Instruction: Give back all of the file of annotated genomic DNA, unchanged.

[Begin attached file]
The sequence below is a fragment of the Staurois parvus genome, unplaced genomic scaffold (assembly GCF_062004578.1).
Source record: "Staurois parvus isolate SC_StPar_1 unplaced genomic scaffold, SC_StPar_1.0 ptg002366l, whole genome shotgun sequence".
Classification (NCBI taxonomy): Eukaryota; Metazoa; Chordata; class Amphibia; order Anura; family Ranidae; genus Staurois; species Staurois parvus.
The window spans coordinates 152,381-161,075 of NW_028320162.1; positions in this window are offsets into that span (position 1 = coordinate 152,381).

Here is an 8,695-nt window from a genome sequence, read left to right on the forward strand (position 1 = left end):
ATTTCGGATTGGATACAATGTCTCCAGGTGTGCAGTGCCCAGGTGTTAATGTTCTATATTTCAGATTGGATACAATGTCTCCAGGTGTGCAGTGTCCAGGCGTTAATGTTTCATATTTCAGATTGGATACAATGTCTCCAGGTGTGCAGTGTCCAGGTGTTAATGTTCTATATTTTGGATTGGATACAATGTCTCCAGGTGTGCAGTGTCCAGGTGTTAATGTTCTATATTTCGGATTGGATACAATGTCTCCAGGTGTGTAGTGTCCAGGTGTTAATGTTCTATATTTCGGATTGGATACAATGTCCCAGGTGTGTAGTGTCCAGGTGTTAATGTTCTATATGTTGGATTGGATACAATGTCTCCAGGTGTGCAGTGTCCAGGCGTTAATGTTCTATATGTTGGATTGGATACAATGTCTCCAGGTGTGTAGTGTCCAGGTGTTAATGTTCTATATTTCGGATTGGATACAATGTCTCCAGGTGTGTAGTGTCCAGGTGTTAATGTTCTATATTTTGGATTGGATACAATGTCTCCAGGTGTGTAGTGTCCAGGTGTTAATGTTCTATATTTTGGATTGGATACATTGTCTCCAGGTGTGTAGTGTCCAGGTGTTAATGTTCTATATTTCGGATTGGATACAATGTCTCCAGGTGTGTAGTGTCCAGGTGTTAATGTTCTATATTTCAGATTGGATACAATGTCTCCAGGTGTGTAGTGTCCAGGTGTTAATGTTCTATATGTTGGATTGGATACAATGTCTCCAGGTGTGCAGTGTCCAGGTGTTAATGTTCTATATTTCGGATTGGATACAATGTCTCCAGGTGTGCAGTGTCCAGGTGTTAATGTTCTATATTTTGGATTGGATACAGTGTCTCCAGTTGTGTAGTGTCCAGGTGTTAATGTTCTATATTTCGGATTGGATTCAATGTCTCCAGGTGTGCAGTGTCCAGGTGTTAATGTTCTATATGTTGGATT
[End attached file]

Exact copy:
The sequence below is a fragment of the Staurois parvus genome, unplaced genomic scaffold (assembly GCF_062004578.1).
Source record: "Staurois parvus isolate SC_StPar_1 unplaced genomic scaffold, SC_StPar_1.0 ptg002366l, whole genome shotgun sequence".
Classification (NCBI taxonomy): Eukaryota; Metazoa; Chordata; class Amphibia; order Anura; family Ranidae; genus Staurois; species Staurois parvus.
The window spans coordinates 152,381-161,075 of NW_028320162.1; positions in this window are offsets into that span (position 1 = coordinate 152,381).

Here is an 8,695-nt window from a genome sequence, read left to right on the forward strand (position 1 = left end):
ATTTCGGATTGGATACAATGTCTCCAGGTGTGCAGTGCCCAGGTGTTAATGTTCTATATTTCAGATTGGATACAATGTCTCCAGGTGTGCAGTGTCCAGGCGTTAATGTTTCATATTTCAGATTGGATACAATGTCTCCAGGTGTGCAGTGTCCAGGTGTTAATGTTCTATATTTTGGATTGGATACAATGTCTCCAGGTGTGCAGTGTCCAGGTGTTAATGTTCTATATTTCGGATTGGATACAATGTCTCCAGGTGTGTAGTGTCCAGGTGTTAATGTTCTATATTTCGGATTGGATACAATGTCCCAGGTGTGTAGTGTCCAGGTGTTAATGTTCTATATGTTGGATTGGATACAATGTCTCCAGGTGTGCAGTGTCCAGGCGTTAATGTTCTATATGTTGGATTGGATACAATGTCTCCAGGTGTGTAGTGTCCAGGTGTTAATGTTCTATATTTCGGATTGGATACAATGTCTCCAGGTGTGTAGTGTCCAGGTGTTAATGTTCTATATTTTGGATTGGATACAATGTCTCCAGGTGTGTAGTGTCCAGGTGTTAATGTTCTATATTTTGGATTGGATACATTGTCTCCAGGTGTGTAGTGTCCAGGTGTTAATGTTCTATATTTCGGATTGGATACAATGTCTCCAGGTGTGTAGTGTCCAGGTGTTAATGTTCTATATTTCAGATTGGATACAATGTCTCCAGGTGTGTAGTGTCCAGGTGTTAATGTTCTATATGTTGGATTGGATACAATGTCTCCAGGTGTGCAGTGTCCAGGTGTTAATGTTCTATATTTCGGATTGGATACAATGTCTCCAGGTGTGCAGTGTCCAGGTGTTAATGTTCTATATTTTGGATTGGATACAGTGTCTCCAGTTGTGTAGTGTCCAGGTGTTAATGTTCTATATTTCGGATTGGATTCAATGTCTCCAGGTGTGCAGTGTCCAGGTGTTAATGTTCTATATGTTGGATT